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fake news, we've seen or are rey that donald trump is unhappy with his cap in tbinet and said is fake news so we can't take him at his word that he is happy with most of his cabinet and this is standard operating procedure. there's multiple reports from multiple outlets suggesting kirstjen nielsen is at risk of losing her position and there's no reason double donald trump when he says that may not be the case. >> i want to look ahead to what you might be hearing about the president's visit to california. he's going into a state where his party lost a lot of seats and having spent time in orange county a lot of people who were republicans who voted for the democrats did it because of donald trump. he is going into a state where he has threatened to pull money. where he's suggested that the reason that the fires are such a
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problem is because of management not really understanding or letting people know that more than half of the forests in california are managed by the federal government. what are we expecting from a president who, frankly, when he's gone on other trips where there's been tragedy has not had good luck with empathy. throwing paper towels. >> i went on his only other trip, i believe, of his presidency to california. it's not friendly territory to him. it's the center of the resistance, if you will. and he's had an on again off again war with the state and leadership of california for almost two years. what is trystriking is when he blaming mismanagement for the fires, the last few days he held back on that. he called governor jerry brown, who has been a tough antagonist of his and put out a tweet saying we're with you, we're
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behind you, very presidential tweet so maybe he's going to make a point tomorrow to try to keep to that tone and do -- as you say a better job of showing empathy to people who lost a lot. there is a terrible tragedy and these are americans who are. have suffered so much and i think that he has every incentive to try to show that side of his presidency rather than the more combative side when he goes there tomorrow. >> peter baker and phillip bump, thanks to both of you. danny stay close. coming up next, the most destructive fire in california history that we were just not talking about still spot showing signs of being over with. the numbers are staggering and getting worse. as the president threatened to full federal dollars from california, u.s. troops are in neighboring arizona preparing for the migrant caravan that's not headed there. is this the business smarts trump promised to voters.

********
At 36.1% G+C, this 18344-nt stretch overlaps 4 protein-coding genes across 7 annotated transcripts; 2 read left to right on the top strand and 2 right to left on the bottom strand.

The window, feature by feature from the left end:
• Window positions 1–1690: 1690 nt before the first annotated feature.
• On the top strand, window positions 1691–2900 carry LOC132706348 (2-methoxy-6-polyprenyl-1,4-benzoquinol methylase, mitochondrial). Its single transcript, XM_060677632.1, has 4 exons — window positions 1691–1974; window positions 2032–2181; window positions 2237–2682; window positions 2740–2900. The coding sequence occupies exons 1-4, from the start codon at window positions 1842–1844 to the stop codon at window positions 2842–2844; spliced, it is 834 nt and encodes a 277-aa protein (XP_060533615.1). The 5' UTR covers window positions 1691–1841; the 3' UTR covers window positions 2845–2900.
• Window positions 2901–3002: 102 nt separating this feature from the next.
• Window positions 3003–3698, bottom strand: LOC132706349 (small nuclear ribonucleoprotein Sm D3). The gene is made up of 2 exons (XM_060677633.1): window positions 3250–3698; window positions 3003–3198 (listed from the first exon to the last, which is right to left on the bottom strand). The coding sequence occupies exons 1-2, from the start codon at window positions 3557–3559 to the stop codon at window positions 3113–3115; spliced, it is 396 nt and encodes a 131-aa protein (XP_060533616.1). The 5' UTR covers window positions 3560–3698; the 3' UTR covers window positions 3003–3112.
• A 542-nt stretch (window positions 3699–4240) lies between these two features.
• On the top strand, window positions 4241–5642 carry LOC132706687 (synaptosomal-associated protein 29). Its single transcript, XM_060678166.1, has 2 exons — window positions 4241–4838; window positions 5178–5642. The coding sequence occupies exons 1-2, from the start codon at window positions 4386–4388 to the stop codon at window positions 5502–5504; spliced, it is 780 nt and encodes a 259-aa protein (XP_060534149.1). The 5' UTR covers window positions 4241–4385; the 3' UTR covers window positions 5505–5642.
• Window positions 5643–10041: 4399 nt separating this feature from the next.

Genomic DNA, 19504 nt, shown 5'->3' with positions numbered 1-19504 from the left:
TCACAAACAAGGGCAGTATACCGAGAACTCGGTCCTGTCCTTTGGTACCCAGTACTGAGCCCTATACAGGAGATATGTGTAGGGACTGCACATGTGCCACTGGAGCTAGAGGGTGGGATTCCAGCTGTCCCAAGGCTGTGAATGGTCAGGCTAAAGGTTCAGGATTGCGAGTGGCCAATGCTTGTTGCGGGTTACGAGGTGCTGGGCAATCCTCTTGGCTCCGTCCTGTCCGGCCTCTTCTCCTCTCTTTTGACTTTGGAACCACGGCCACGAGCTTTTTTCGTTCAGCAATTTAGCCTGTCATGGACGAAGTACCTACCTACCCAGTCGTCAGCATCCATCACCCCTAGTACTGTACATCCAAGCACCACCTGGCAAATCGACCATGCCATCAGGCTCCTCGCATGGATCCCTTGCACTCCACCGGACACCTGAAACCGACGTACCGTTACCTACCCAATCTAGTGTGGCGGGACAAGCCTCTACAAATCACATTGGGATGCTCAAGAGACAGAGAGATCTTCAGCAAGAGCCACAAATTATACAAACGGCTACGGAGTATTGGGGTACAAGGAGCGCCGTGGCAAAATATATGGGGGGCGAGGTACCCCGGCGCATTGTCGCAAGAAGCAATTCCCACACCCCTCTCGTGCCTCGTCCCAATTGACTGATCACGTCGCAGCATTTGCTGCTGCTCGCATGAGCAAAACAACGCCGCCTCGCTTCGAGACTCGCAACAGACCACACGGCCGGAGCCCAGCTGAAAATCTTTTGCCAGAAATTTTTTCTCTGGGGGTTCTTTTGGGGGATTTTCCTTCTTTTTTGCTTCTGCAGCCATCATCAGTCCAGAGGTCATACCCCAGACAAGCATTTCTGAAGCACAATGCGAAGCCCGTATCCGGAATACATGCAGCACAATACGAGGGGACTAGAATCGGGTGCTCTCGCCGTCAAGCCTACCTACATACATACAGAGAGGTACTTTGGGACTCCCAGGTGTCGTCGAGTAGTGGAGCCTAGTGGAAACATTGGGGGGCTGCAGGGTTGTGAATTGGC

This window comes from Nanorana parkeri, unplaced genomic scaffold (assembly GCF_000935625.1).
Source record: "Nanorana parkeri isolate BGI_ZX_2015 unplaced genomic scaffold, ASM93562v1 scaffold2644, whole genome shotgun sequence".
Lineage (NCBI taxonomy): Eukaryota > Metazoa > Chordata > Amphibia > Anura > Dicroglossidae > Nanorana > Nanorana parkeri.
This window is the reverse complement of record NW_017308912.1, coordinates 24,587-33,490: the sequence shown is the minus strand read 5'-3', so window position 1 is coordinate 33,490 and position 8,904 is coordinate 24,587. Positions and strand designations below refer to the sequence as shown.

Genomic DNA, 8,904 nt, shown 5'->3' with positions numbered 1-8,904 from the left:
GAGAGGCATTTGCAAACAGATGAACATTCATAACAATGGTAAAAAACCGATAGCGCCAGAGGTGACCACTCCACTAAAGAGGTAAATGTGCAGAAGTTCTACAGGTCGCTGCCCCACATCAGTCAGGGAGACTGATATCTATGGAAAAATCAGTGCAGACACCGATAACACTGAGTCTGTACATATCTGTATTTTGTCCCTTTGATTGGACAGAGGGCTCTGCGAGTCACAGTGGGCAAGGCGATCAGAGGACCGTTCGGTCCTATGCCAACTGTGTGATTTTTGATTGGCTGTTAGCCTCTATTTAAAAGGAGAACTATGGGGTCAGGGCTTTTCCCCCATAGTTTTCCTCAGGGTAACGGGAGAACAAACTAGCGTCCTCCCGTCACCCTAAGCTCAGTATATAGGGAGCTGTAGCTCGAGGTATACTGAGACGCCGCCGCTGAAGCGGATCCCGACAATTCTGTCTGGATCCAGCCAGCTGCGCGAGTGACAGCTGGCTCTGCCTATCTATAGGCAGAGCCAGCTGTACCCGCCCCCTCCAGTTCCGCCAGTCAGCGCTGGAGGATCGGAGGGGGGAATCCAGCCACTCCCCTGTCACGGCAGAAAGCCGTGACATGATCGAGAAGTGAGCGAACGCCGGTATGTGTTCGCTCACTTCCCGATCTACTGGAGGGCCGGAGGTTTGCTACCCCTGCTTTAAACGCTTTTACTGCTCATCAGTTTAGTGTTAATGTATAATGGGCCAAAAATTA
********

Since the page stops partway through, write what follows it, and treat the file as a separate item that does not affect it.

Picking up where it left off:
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as the deadliest wildfire in california history continues to scorch large swaths of the state, officials continue efforts to recover more bodies from the ashes. the butte county camp fire has taken the lives of 63 people bringing the total lives lost statewide to 66. and the number of people unaccounted for has gone from 130 to a shocking 631.
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it's estimated roughly 52,000 people have been displaced in a state that already has a serious housing crisis and homelessness problem. in chico, california, the largest any butte county, shelters are unusually full even without 10,321 structures destroyed in paradise, california, alone. paradise is just about 14 miles east of chico and as you can see in this drown footage it was almost entirely wiped out by the fire. joining me from chico. steve patterson. steve, as if what's going on in there isn't more than any family oar any community should have to bear, there are now reports of norovirus breaking out at some of those shelters. what can you tell us about that? >> in fact, it broke out at this shelter, this is one of the shelters in chico. about 180 people are station here at this point. most are more elderly citizens, as we found out, obviously paradise more of a retirement community. so why don't we bring in tony
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brigs with the red cross. our ka our anchor was asking about the norovirus. what can you tell us about what's happening here? >> we're just making sure we educate our residents on proper hand washing techniques and our red sox workers are making sure we're using sanitizer, and areas where people would touch to make sure we keep everything under control. >> are some people being quarantined or sectioned off? >> the best way to make sure that we keep our hands on this is to to have those who have been showing symptoms to go into a separate area and they have their own separate washroom. we want to keep everyone safe and we're working everyone safe and we're working with butte county public health. >> and hand washing in general is the best you can do. >> it is. >> i want to speak about this. this is the list of missing. the official representation here is staggering. you were telling me about things